The Simpsons: Singin’ in the Lane Review

This week ‘The Pin Pals’ are reunited, sort of.

Singin’ in the Lane replaces Otto and Apu for Lenny, Karl and Barney. Moe is still on the team but he plays the role of coach and leads the team against arrogant millionaires in the finale. In the ‘B’ story Bart gets corrupted by money and its up to Lisa to teach him that money isn’t everything.

South Park once famously said: “The Simpsons already did it” referencing  the fact that no matter what was done in animated comedy, it was already done on The Simpsons. Keep in mind, South Park said this back in 2002 and after 29 seasons the accuracy of that statement couldn’t be more poignant.

Singin in the Lane remakes season seven episode Team Homer. In that episode a ragtag team is put together with accidental funds from a drugged up Burns (Poppin Fresh). That was a great episode because it showed us that true friends could triumph over great odds especially when up against the allure of corporate/big business, which Burns represented. It also contained one of the better ‘B’ storylines about the school uniforms. Unfortunately, Singin’ leaves very little to hang onto.

PHOTO SOURCE: The Simpsons, Fox

There are some laughs however,  a team called The Sidekicks does well before their bosses drag them off the lanes, for example. Also, Moe is subject to some amusing abuse as the new Pin Pals’ coach, his Gatorade victory shower turning out to be, in fact, a drink cooler filled with extra bowling balls. The ensuing montage of The Pin Pals running roughshod over the competition has been done before and so is not particularly funny. Though the writers get some points for the team names which are quite clever.

The laughs however, slow down when the team reach the finale and face off against the arrogant millionaires: The Fund Bunch. Perhaps its the fact that this team is meant to portray snooty jerks that makes them less funny. In any event Moe bets his life away to the ringers because his sad existence is picked apart by the hedge fund douchebag who was the model for Martin Scorsese’s The Wolf of Wall Street. He grinds Moe down with a series of simple questions about his last birthday, including whether Moe got any phone calls that day. Moe breaks when he admits he pretended to be interested in carpet cleaner for just a half hours’ worth of conversation.

The strength of this latter half of the episode comes from Moe who perennially swings between misery and improbable empathy. The main reason for the team getting back together is to alleviate Moe’s loneliness and depression. Hank Azaria shines in this episode as most of the lines are delivered brilliantly and you can almost feel the weight of Moe’s entire history with every word. The bet alluded to above is a promise to give up his bar and “his name,” while the rich guys let Moe get away with the vague promise of “an experience only a rich guy can bring.” In the end Moe realizes that getting out of his current existence would be the best thing for everyone. The Pin Pals win and Moe is stuck with the bar and name so we’re left in an awkward place where Moe is still depressed and no closer to achieving anything that would make him better. Though it was funny to see that in his fantasy do over life Moe is still a bartender albeit in Paris.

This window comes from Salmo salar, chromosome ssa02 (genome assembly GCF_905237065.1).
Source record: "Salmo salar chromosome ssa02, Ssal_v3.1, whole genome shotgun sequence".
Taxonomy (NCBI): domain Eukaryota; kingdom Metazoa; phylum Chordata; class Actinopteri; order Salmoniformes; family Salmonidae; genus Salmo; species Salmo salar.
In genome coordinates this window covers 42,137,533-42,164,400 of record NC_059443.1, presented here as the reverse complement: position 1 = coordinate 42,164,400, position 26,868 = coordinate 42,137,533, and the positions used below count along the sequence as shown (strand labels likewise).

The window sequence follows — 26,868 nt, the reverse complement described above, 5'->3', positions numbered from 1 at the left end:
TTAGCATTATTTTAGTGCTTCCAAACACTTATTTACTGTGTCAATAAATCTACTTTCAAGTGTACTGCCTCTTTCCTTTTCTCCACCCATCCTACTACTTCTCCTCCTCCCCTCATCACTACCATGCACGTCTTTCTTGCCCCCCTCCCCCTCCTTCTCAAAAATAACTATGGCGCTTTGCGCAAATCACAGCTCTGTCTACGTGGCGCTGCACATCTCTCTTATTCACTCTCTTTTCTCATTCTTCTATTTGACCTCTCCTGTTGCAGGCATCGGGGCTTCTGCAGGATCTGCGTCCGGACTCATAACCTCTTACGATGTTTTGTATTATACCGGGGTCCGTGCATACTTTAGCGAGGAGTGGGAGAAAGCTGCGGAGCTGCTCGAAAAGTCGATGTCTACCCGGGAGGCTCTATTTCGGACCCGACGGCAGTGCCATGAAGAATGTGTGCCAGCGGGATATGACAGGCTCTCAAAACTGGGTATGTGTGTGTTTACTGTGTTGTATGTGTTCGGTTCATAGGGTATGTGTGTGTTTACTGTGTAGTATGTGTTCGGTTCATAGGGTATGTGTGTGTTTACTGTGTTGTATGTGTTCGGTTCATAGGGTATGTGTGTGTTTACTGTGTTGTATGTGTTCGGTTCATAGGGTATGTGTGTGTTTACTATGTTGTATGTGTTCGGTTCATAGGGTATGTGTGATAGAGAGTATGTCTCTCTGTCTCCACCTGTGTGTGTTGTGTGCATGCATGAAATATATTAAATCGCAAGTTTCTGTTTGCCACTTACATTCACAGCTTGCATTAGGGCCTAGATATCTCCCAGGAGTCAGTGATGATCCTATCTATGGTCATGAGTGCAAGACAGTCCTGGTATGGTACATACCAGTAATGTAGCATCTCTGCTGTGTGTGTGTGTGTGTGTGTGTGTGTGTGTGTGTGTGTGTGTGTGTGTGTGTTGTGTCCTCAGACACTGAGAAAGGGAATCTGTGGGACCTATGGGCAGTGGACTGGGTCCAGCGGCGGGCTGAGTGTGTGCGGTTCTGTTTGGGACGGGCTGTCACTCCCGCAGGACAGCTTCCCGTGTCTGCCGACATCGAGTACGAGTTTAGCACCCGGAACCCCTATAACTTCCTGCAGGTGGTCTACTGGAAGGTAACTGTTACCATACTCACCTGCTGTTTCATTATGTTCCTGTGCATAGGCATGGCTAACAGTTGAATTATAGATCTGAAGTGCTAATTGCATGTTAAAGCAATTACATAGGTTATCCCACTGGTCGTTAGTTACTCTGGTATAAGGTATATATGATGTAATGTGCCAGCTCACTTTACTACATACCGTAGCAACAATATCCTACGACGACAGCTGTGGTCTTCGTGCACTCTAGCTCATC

PHOTO SOURCE: The Simpsons, Fox

In the ‘B’ story Bart sucks right up to the hedge fund crowd. He even smooths out the points in his hair, trades the slingshot for some vodka and remembers to tip the baby. “I’ve finally found my path in life, its socio,” Bart coos. While Marge can’t give him many good reasons to choose poverty over wealth, in the film-within-an-episode, The Hateful of Eight Year Old, directed by Quentin Tarantino, Lisa and her group of Nerds teach the millionaires and Bart a lesson in undervalues. Sadly, the sequence doesn’t have enough of the Tarantino touch to make it very funny. It also doesn’t help that this story doesn’t start until the second half of the episode and so is rushed.

For those with attention to detail:

  • In the background of the rich bowling alley you can see Jacques who was Marge’s bowling teacher in an early classic from season 1’s ‘Life on the Fast Lane’.
  • On the exterior of the rich bowling alley, which is in high rise form, you can see Plopper the Pig swinging around the building in his alter ego ‘Spider Pig’.
  • The episode marks the first appearance of The Yes Guy since season 19’s ‘All About Lisa’ and his first speaking role since season 15’s ‘The Wandering Juvie’.

All in all this was an ok episode that unfortunately did not live up to the original. There were some pretty good laughs and performances but this could have done with a better reason for getting the team back together. What’s worse is that the conclusion left viewers with a bitter taste in their mouths. Even the intro, which was unique (The Shrimpsons), could have been shorter to focus on the story.

As always make sure to tune in every Sunday on Fox for new Simpsons episodes and keep it locked on TGON for all your reviews and analysis.

 

 

 

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